This makes getting on the property ladder more difficult…
The average price paid by first-time homebuyers in the UK has increased at the same level as those already on the property ladder over the last year, with the cost of a first home also sitting at around 70% of the average price paid by those climbing the second rung and beyond.
Stipendium analysed house price data and its research showed that the average first-time buyer currently pays £234,468 in order to get a foot on the property ladder, with this cost increasing by 12% over the last year.
At the same time, the average price paid by existing homeowners has increased by 13% in the last year, meaning first-time buyers have seen the cost of homeownership climb at the same rate as those in a significantly stronger position in the market. This means that the average first-time buyer house price now sits at 71% of the price paid by existing homeowners. However, in some areas of the market, they are paying a similar level in order to secure their first home.
Indeed, Stipendium noted that in the City of London, the average first-time buyer is actually paying 4% more than those already on the ladder. In Tower Hamlets and Newham, the average price paid by a first-time buyer equates to 95% of the average price paid by existing homeowners, with Waltham Forest (89%), Hackney (89%), Islington (88%) and Barking and Dagenham also home to some of the highest house prices paid by first-time buyers when compared to the rest of the market.
But it’s not just the capital - Blaenau Gwent (87%), Hull (85%), and Stoke-on-Trent (84%) are also home to some of the highest house price hurdles for first-time buyers when compared to wider market values.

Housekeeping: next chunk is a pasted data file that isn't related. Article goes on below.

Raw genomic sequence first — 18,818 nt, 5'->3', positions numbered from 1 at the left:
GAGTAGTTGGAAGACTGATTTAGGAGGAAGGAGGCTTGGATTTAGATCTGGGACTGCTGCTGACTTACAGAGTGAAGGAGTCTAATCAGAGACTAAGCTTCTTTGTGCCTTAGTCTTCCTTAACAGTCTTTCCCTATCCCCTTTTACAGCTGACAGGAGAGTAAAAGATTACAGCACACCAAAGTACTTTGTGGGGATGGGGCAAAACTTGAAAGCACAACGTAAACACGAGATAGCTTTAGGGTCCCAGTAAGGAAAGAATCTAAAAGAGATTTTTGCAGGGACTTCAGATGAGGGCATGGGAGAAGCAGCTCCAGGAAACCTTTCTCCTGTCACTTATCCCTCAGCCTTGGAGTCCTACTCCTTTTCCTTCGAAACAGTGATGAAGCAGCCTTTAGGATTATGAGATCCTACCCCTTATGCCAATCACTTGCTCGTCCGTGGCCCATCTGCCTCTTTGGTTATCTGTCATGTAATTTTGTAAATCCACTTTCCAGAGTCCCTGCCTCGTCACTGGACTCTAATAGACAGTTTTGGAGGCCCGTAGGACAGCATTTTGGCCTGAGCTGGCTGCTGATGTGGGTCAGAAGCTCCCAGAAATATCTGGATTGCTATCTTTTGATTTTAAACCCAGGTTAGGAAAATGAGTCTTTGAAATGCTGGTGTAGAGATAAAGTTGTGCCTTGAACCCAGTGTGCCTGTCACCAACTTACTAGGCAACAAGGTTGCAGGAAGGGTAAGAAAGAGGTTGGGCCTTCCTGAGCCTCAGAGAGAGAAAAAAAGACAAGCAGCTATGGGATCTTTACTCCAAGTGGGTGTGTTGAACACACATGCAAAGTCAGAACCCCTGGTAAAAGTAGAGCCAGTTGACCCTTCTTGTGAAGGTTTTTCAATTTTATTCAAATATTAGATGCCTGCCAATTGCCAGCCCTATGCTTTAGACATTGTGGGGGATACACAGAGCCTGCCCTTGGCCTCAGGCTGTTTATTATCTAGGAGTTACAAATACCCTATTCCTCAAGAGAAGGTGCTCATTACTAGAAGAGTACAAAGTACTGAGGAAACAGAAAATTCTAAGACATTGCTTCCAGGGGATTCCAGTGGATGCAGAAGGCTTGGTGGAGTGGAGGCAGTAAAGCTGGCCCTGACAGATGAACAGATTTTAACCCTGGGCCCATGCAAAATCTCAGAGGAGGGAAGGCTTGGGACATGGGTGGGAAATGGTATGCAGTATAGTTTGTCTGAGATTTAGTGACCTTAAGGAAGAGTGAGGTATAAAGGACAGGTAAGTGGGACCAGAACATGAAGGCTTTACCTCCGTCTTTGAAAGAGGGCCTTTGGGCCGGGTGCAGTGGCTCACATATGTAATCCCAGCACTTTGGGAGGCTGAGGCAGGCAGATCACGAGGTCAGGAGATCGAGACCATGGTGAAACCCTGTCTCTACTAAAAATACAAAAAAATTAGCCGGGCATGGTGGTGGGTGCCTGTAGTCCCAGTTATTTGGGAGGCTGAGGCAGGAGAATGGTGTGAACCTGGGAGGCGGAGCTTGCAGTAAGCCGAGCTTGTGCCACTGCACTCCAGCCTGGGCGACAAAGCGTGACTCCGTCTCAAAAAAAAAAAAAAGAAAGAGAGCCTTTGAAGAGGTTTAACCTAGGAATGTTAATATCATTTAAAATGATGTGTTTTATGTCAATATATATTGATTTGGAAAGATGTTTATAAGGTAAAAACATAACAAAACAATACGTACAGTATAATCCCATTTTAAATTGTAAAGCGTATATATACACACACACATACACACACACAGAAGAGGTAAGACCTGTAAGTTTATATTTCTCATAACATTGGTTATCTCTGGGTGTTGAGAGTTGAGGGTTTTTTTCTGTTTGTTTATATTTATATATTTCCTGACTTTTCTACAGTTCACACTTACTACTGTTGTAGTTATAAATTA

Despite ranking as one of the most expensive areas outside of London, Elmbridge is actually home to the best level of relative first-time buyer affordability versus the wider market. The average first-time buyer house price of £452,057 comes in at just 56% of the wider price paid by existing homeowners (£802,880).
“The task of securing that first foot on the ladder remains unsurpassable for many and it’s easy to see why,” Christina Melling, chief executive at Stipendium, said.
“Not only has the average price paid by a first-time buyer kept pace with the wider market during a period of unprecedented house price growth, but the cost of a first home remains extremely high and is some 70% of the price paid by second and third rung buyers.”
Melling stressed that this puts first-time buyers “at a significant disadvantage as they don’t have the financial foundation of an existing home to sell.”